Commitment often plays center-stage in our lives. Whether we are trying to lose weight, get in shape, get a promotion, make more money or achieve objectives, we often think in terms of being committed to the cause.
If we want to achieve an objective we know “we have to be committed.” When our friends and colleagues give us advice they often accuse us of not being committed enough, and they tell us to be “more committed.” And, when we fall short in our desired outcomes, we often beat ourselves up and feel guilty about the fact that we are simply “not committed enough”
On the other hand, some of us take commitment to the extreme opposite. We are so obsessed with carrying out our commitment that we often act with extreme intensity and drive ourselves to serious stress. We plan our every action, measure our every milestone or intake, announce our every achievement and fall apart with every setback. Our friends and colleagues often look at us with worry. They regard us as obsessive and fanatics and their advice is often to lighten up, chill or simply “stop taking your commitment so seriously!”
So, the question is: “How committed do we need to be to succeed?”
There are those who believe that in order to succeed you have to be completely and absolutely committed and dedicated to your cause, with extreme discipline and no hesitation or excuses.
I was once listening to a webinar about commitment, by a known performance expert, during the lecture they said something to the effect of “It’s not enough to WANT something or even be COMMITTED to it. In order to succeed, you have to feel like you MUST have it, or MUST achieve it. To succeed you must be prepared to live in the mindset: “Failure is not an option,” and “No alternative”.
Well, that makes complete sense to me. However, it’s probably extremely challenging and stressful for most of us to live this way.
On the other hand, if you become too attached to your commitment or outcome you are likely to fall into the trap of over-identifying with it and as a result determining your self-worth or validity by the degree to which you have achieved your commitments.
That is not a healthy dependency either. If you don’t achieve your goal or milestone you are likely to feel invalidated. It’s the classic “I am a failure” versus “I failed”. How many of us have experienced that tailspin in our life?x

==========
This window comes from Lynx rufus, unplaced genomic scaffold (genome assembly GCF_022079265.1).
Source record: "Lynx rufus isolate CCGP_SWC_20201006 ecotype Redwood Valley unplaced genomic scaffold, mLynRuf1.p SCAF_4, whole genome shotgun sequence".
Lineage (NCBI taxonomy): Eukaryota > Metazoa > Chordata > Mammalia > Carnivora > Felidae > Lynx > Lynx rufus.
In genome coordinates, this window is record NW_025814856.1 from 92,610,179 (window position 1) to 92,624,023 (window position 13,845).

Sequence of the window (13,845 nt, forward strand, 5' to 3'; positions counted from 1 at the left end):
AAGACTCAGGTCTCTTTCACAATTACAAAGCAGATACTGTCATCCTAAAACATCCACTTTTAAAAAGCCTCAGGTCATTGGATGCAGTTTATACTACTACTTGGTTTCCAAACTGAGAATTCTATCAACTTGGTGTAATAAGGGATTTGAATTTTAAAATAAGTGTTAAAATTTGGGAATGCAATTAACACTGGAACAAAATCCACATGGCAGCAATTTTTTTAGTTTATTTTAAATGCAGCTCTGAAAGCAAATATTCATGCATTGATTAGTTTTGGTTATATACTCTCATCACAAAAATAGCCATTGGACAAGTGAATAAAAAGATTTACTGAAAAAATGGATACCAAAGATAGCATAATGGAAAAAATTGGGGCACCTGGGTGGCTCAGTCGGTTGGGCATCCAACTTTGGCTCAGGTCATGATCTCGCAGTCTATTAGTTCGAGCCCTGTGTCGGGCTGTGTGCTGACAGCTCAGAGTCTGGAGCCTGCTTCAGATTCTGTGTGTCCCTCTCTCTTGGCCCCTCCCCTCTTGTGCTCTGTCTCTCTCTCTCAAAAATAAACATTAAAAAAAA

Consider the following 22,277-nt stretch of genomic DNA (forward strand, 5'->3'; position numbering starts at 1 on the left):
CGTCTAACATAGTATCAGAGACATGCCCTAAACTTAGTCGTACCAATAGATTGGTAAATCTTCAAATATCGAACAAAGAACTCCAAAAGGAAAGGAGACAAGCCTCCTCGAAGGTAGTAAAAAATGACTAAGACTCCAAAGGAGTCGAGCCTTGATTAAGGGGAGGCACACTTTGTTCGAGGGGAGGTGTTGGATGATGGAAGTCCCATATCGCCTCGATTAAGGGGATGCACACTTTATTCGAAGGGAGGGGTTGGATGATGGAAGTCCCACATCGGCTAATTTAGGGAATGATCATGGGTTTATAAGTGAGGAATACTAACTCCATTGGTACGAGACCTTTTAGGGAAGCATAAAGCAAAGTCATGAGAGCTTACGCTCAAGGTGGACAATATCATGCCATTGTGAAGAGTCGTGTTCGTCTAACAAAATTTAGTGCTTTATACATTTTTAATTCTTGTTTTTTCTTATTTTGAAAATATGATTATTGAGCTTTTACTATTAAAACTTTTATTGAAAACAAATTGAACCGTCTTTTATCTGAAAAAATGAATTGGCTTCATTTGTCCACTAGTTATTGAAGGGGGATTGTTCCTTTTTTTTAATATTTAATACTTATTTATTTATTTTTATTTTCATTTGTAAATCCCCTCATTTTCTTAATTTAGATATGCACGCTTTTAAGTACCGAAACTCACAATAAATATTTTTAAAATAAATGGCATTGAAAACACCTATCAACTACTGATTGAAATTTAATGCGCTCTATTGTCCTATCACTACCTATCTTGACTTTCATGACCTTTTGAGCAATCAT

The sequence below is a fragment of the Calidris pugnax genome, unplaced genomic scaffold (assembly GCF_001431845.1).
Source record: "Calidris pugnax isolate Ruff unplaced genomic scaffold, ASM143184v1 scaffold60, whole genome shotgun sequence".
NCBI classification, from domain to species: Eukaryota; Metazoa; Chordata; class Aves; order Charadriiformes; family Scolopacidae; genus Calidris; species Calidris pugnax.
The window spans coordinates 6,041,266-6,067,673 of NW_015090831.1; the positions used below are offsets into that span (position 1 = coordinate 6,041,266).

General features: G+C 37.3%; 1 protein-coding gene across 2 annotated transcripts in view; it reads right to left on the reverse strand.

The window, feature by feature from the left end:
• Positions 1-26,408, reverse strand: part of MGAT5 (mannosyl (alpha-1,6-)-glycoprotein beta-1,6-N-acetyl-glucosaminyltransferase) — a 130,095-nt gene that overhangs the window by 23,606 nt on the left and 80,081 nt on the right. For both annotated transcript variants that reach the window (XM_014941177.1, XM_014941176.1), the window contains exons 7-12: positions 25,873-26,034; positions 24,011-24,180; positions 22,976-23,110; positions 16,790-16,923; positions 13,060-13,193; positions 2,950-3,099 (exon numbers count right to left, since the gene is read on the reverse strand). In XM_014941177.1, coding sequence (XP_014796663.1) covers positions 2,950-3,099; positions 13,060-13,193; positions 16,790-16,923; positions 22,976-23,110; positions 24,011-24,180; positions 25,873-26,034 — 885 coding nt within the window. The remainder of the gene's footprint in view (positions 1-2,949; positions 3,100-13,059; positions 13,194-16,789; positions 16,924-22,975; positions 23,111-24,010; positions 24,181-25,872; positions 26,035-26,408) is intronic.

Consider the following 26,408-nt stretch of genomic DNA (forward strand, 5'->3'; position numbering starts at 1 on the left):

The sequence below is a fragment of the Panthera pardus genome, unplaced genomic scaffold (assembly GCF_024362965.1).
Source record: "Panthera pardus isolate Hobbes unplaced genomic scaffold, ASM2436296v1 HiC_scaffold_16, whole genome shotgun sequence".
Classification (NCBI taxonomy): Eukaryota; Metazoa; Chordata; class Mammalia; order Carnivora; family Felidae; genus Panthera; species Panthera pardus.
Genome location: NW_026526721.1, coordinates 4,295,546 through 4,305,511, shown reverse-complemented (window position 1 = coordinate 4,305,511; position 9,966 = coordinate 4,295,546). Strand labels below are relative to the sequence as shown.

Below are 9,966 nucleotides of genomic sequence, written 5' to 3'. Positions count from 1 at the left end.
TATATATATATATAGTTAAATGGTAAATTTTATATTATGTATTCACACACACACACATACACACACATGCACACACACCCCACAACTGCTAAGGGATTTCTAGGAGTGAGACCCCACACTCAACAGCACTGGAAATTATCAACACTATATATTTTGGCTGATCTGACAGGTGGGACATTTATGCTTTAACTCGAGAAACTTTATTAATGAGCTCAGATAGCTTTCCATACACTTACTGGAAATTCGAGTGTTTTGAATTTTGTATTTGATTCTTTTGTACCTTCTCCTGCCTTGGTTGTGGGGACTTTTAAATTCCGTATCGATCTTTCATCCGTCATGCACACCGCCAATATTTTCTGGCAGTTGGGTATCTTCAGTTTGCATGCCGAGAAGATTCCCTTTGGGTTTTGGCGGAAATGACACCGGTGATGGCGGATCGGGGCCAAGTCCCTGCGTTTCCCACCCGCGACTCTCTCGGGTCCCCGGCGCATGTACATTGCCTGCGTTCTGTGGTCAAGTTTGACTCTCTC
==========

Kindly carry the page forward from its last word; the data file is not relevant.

I have seen so many people who feel that only if and when they get the promotion they’ve been seeking… or make the income and buy house…they’ve been hoping for… then they would have made it. I have heard rich and successful people say “only one more big deal…”, but then when they made another million they didn’t even stop to enjoy it. They immediately started chasing the next one and the next one.
So, what do you do – stop caring about your goals, or start treating them casually?
Commitment is one of those magical areas that requires a balancing act of contradicting forces. You have to remain relentlessly committed, but at the same time don’t get too attached.
Think about it like sport. You play to win – like your life depends on it. However, at the end of the game, no matter who won or lost, you thank your opponent, go have a beer together and remember: it is only a game.
If you focus too much on the “it’s a matter of life and death” part you could easily let things get out of hand. You could easily become one of these athletes or fans who crosses the line of violence, inappropriate conduct and/or unethical behavior, not to mention simply not enjoying the game.
On the other hand, if you focus too much on the “it doesn’t matter because it’s just a game” part, your pursuit would probably become boring, you would become uninspired, and your performance and results would be compromised.
So, if you want to remain focused, energized and sane regarding your ambitions and aspirations, remember to always balance your commitment with equal portions of relentless passion and humble insignificance.